It is expected that the cycle hire scheme will quickly expand to become a long term facility for employees, residents and visitors. Following the initial investment, the council hopes the scheme will become financially sustainable after three years.
The city council would seek to appoint a high quality cycle hire operator to take the project forward in terms of set up, marketing and operation.
Initial discussions have also been held with major employers in the city centre, who see the plans as a benefit to be promoted as part of their travel plans. The council hopes to establish links with key tourism, sites, educational institutions and major city centre employers over the cycle hire scheme.
Councillor Liam Robinson, Chair of Merseytravel, said: “This project will make a significant contribution to the sustainable transport offer to visitors and residents of Merseyside and supports the objectives of the Local Transport Plan and the Active Travel Strategy. It is a fantastic initiative and alongside the many other LSTF projects being delivered in Merseyside, it will also help to improve access to jobs and training.”
As well as the cycle hire scheme, Liverpool will also be using the funding to invest in a number of cycling and signalling infrastructure improvements, and sustainable transport initiatives in different parts of the city.
It is expected that the Liverpool City Cycle Hire Scheme will be launched with 300 bikes in the city centre in the summer of 2013 and then expanded over the next 18 months to a total of 1,000 bikes. Stations will be located in the city centre, before being extended to outlying suburbs.
New figures – in the 2011-12 LTP3 Merseyside cycle monitoring report – show that there has been a 20 per cent increase in the number of journeys made by bicycle in Liverpool over the past year. It means the city is already exceeding the target of 12 per cent set for 2011-15 in the Third Local Transport Plan for Merseyside (LTP3).
The Liverpool City Cycle Hire Scheme proposals will be considered by the city council Cabinet on Friday 21 December.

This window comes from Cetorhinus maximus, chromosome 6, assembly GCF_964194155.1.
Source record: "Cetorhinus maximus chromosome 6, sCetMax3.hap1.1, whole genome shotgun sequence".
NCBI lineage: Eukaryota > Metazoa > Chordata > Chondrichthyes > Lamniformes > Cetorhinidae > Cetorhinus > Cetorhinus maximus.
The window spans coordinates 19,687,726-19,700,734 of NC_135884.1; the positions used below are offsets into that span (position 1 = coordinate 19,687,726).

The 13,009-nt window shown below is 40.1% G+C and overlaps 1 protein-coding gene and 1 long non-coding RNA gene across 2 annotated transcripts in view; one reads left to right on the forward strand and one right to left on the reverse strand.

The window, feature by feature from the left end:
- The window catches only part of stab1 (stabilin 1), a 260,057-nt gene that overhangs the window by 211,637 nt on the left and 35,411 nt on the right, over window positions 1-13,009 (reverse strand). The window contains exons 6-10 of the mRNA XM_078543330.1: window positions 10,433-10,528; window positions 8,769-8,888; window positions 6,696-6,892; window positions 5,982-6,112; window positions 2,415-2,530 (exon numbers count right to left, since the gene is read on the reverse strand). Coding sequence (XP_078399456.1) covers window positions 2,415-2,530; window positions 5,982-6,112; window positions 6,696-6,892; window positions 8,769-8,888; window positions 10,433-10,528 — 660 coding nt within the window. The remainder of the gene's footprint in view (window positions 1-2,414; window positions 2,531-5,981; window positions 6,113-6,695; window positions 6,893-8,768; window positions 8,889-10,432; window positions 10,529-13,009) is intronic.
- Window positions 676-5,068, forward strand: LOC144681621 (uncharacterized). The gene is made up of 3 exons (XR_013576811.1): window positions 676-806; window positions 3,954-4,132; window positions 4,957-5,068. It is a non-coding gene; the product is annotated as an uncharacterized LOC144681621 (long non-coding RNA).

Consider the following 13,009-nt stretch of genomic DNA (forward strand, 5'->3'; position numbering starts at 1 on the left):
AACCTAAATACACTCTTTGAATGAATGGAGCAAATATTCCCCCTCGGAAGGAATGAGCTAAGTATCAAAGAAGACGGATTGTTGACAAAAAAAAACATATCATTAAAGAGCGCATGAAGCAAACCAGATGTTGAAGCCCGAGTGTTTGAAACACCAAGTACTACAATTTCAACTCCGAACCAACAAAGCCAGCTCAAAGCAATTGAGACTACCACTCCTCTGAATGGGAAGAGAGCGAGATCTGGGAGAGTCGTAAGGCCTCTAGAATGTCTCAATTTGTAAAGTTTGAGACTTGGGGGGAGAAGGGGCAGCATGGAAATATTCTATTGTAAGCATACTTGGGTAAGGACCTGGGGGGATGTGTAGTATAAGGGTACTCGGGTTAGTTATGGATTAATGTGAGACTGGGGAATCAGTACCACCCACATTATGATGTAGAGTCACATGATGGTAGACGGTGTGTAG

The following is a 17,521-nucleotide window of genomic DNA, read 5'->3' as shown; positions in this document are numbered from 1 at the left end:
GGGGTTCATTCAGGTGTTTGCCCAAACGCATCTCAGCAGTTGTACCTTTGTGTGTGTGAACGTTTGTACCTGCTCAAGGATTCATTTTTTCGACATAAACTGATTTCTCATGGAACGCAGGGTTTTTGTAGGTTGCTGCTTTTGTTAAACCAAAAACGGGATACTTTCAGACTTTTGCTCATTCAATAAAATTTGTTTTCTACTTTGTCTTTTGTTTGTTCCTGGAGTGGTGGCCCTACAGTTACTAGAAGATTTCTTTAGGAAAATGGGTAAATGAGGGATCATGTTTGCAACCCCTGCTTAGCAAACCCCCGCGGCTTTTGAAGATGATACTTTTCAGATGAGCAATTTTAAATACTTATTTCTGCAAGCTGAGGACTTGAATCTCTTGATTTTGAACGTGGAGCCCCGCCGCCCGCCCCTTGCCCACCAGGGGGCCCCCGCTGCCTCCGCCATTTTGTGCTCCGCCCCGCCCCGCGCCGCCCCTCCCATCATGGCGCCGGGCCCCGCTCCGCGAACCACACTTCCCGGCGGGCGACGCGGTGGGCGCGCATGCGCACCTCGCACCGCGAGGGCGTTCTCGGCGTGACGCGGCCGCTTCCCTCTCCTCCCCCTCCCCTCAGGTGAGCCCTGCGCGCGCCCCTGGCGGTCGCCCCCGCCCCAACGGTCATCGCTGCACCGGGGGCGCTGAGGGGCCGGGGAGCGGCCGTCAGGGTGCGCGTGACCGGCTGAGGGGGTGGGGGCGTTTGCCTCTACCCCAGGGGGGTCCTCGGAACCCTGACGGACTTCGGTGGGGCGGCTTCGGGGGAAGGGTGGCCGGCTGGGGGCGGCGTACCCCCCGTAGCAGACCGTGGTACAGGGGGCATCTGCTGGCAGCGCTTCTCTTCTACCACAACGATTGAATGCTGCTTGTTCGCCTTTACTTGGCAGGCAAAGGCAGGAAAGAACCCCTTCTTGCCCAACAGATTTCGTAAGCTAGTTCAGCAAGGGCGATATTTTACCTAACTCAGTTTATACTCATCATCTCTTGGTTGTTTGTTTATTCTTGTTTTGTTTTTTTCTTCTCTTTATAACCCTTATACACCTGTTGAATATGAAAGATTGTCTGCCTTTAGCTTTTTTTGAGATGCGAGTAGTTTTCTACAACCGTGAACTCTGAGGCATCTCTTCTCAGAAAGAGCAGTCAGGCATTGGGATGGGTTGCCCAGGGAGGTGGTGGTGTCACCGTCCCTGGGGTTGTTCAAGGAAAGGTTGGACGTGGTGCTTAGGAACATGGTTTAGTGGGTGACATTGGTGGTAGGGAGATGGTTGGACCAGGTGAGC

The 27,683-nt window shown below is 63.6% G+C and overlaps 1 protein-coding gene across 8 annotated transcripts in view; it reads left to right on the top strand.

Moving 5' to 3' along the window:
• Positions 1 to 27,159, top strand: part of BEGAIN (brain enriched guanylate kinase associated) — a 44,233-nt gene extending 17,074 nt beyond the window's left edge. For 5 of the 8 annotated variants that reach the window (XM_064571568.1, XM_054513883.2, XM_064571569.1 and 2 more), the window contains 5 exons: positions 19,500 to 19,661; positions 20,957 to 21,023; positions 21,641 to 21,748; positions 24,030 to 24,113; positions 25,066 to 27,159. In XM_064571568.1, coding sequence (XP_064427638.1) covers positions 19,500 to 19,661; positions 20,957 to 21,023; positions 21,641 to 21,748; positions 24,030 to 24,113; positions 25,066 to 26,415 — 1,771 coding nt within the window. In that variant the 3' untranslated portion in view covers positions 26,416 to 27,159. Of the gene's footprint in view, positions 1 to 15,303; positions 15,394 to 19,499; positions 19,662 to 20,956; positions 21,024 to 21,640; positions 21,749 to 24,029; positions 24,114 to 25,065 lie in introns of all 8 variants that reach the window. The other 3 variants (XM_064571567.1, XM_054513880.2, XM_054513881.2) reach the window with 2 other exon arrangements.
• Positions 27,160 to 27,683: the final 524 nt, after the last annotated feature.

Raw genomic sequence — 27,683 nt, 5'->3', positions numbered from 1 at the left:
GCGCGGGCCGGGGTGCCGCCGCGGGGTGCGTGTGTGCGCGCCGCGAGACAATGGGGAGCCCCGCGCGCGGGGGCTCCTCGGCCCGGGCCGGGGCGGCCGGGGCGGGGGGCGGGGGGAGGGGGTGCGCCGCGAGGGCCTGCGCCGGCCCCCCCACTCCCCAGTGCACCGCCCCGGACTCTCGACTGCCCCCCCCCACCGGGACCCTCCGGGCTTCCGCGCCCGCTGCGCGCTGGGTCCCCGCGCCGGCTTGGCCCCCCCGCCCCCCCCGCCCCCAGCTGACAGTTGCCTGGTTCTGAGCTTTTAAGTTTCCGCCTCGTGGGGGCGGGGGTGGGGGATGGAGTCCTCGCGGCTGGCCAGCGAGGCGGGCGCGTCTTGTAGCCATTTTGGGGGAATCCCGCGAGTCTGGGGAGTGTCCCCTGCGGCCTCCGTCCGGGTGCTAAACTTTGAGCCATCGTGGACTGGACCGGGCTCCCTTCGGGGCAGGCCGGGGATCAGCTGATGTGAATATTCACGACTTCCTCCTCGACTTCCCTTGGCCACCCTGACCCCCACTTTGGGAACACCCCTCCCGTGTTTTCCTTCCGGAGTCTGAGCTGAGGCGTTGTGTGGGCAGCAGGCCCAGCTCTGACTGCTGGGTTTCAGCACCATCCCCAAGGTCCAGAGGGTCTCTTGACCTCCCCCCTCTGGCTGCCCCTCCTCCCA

• Car ownership in Liverpool stands at 52% of households (compared to the England and Wales average of 73%), making cycle hire a viable and convenient additional mode of transport for the city.
• The City Centre resident population currently stands at around 35,000 and has seen dramatic increases in growth since the 1990’s.
• The number of commercial enterprises in Liverpool is now in excess of 13,500.
• Some 75,000 people are employed in the City Centre – 42,000 in tourist-focused services.
• It is estimated that 51,000 people commute into Liverpool City Centre daily. Of these 37% travel in by train, 21% by bus and 33% by car.
• Liverpool’s three universities, University of Liverpool, Liverpool John Moores and Liverpool Hope, have a combined student population of around 52,000 with a large proportion living and/or studying in or near the city centre. All three institutions have active Travel Plans to encourage travel by sustainable modes, particularly for short trips within the city centre.
• Traffic into the city centre has grown by 4% since 2000 and it has been declared an Air Quality Management Action Area (AQMA), largely as a result of emissions from vehicles. This presents opportunities and demand for developing alternatives to the car.